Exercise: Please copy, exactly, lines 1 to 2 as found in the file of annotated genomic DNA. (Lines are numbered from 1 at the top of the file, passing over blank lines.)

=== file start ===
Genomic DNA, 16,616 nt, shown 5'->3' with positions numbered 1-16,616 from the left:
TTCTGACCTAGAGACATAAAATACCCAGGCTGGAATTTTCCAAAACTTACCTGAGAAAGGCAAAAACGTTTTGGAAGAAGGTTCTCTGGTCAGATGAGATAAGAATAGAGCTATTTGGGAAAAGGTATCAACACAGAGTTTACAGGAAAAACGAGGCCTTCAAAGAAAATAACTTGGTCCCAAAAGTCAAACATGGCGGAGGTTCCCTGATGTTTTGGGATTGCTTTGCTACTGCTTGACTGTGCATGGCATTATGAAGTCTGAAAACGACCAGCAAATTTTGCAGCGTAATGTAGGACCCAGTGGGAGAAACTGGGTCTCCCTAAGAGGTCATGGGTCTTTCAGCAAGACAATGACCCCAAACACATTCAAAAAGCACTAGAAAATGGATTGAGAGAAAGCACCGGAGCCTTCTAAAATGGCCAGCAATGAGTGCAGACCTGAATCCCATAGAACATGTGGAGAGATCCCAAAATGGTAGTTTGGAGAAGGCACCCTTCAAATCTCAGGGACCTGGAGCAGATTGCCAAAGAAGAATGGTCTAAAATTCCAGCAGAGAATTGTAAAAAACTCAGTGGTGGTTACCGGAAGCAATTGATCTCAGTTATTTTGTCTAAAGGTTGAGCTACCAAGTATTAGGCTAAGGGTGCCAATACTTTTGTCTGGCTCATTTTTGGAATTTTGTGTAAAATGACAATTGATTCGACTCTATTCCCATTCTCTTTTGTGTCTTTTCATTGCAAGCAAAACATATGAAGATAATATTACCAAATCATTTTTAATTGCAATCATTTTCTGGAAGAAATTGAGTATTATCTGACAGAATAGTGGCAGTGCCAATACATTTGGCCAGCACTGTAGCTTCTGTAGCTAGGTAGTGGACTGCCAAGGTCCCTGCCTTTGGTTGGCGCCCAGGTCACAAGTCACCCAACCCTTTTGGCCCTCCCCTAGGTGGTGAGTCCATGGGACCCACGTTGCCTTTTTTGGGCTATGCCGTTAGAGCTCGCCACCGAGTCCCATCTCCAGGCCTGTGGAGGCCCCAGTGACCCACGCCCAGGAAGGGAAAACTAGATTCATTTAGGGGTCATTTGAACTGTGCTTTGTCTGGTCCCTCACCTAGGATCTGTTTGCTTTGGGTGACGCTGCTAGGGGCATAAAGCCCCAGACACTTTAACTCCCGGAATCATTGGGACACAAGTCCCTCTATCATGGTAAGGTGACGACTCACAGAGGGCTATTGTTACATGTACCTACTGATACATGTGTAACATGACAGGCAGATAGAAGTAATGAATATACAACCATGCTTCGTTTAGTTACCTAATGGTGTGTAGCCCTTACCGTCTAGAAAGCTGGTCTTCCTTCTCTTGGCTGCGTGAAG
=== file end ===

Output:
Genomic DNA, 16,616 nt, shown 5'->3' with positions numbered 1-16,616 from the left:
TTCTGACCTAGAGACATAAAATACCCAGGCTGGAATTTTCCAAAACTTACCTGAGAAAGGCAAAAACGTTTTGGAAGAAGGTTCTCTGGTCAGATGAGATAAGAATAGAGCTATTTGGGAAAAGGTATCAACACAGAGTTTACAGGAAAAACGAGGCCTTCAAAGAAAATAACTTGGTCCCAAAAGTCAAACATGGCGGAGGTTCCCTGATGTTTTGGGATTGCTTTGCTACTGCTTGACTGTGCATGGCATTATGAAGTCTGAAAACGACCAGCAAATTTTGCAGCGTAATGTAGGACCCAGTGGGAGAAACTGGGTCTCCCTAAGAGGTCATGGGTCTTTCAGCAAGACAATGACCCCAAACACATTCAAAAAGCACTAGAAAATGGATTGAGAGAAAGCACCGGAGCCTTCTAAAATGGCCAGCAATGAGTGCAGACCTGAATCCCATAGAACATGTGGAGAGATCCCAAAATGGTAGTTTGGAGAAGGCACCCTTCAAATCTCAGGGACCTGGAGCAGATTGCCAAAGAAGAATGGTCTAAAATTCCAGCAGAGAATTGTAAAAAACTCAGTGGTGGTTACCGGAAGCAATTGATCTCAGTTATTTTGTCTAAAGGTTGAGCTACCAAGTATTAGGCTAAGGGTGCCAATACTTTTGTCTGGCTCATTTTTGGAATTTTGTGTAAAATGACAATTGATTCGACTCTATTCCCATTCTCTTTTGTGTCTTTTCATTGCAAGCAAAACATATGAAGATAATATTACCAAATCATTTTTAATTGCAATCATTTTCTGGAAGAAATTGAGTATTATCTGACAGAATAGTGGCAGTGCCAATACATTTGGCCAGCACTGTAGCTTCTGTAGCTAGGTAGTGGACTGCCAAGGTCCCTGCCTTTGGTTGGCGCCCAGGTCACAAGTCACCCAACCCTTTTGGCCCTCCCCTAGGTGGTGAGTCCATGGGACCCACGTTGCCTTTTTTGGGCTATGCCGTTAGAGCTCGCCACCGAGTCCCATCTCCAGGCCTGTGGAGGCCCCAGTGACCCACGCCCAGGAAGGGAAAACTAGATTCATTTAGGGGTCATTTGAACTGTGCTTTGTCTGGTCCCTCACCTAGGATCTGTTTGCTTTGGGTGACGCTGCTAGGGGCATAAAGCCCCAGACACTTTAACTCCCGGAATCATTGGGACACAAGTCCCTCTATCATGGTAAGGTGACGACTCACAGAGGGCTATTGTTACATGTACCTACTGATACATGTGTAACATGACAGGCAGATAGAAGTAATGAATATACAACCATGCTTCGTTTAGTTACCTAATGGTGTGTAGCCCTTACCGTCTAGAAAGCTGGTCTTCCTTCTCTTGGCTGCGTGAAG